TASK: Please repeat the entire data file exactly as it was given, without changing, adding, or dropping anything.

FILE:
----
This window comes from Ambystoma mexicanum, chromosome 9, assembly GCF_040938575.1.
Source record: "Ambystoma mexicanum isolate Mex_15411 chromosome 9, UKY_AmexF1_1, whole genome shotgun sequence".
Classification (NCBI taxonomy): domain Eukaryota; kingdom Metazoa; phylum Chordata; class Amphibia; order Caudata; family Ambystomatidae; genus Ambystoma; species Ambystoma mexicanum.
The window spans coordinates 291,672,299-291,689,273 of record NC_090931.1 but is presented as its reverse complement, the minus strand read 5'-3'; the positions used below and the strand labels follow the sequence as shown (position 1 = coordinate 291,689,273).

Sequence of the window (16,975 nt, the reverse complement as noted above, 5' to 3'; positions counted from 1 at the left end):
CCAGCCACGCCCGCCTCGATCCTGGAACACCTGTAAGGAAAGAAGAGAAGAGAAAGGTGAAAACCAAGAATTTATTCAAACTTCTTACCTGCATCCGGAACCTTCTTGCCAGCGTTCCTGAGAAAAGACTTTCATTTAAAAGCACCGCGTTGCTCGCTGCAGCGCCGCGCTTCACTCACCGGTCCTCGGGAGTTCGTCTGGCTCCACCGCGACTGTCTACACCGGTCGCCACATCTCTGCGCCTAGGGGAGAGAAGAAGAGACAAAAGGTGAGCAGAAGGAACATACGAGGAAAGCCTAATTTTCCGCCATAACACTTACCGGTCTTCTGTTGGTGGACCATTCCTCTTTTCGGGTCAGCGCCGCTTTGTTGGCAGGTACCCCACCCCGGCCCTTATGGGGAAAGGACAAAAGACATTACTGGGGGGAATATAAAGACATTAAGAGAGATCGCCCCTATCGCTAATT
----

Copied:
This window comes from Ambystoma mexicanum, chromosome 9, assembly GCF_040938575.1.
Source record: "Ambystoma mexicanum isolate Mex_15411 chromosome 9, UKY_AmexF1_1, whole genome shotgun sequence".
Classification (NCBI taxonomy): domain Eukaryota; kingdom Metazoa; phylum Chordata; class Amphibia; order Caudata; family Ambystomatidae; genus Ambystoma; species Ambystoma mexicanum.
The window spans coordinates 291,672,299-291,689,273 of record NC_090931.1 but is presented as its reverse complement, the minus strand read 5'-3'; the positions used below and the strand labels follow the sequence as shown (position 1 = coordinate 291,689,273).

Sequence of the window (16,975 nt, the reverse complement as noted above, 5' to 3'; positions counted from 1 at the left end):
CCAGCCACGCCCGCCTCGATCCTGGAACACCTGTAAGGAAAGAAGAGAAGAGAAAGGTGAAAACCAAGAATTTATTCAAACTTCTTACCTGCATCCGGAACCTTCTTGCCAGCGTTCCTGAGAAAAGACTTTCATTTAAAAGCACCGCGTTGCTCGCTGCAGCGCCGCGCTTCACTCACCGGTCCTCGGGAGTTCGTCTGGCTCCACCGCGACTGTCTACACCGGTCGCCACATCTCTGCGCCTAGGGGAGAGAAGAAGAGACAAAAGGTGAGCAGAAGGAACATACGAGGAAAGCCTAATTTTCCGCCATAACACTTACCGGTCTTCTGTTGGTGGACCATTCCTCTTTTCGGGTCAGCGCCGCTTTGTTGGCAGGTACCCCACCCCGGCCCTTATGGGGAAAGGACAAAAGACATTACTGGGGGGAATATAAAGACATTAAGAGAGATCGCCCCTATCGCTAATT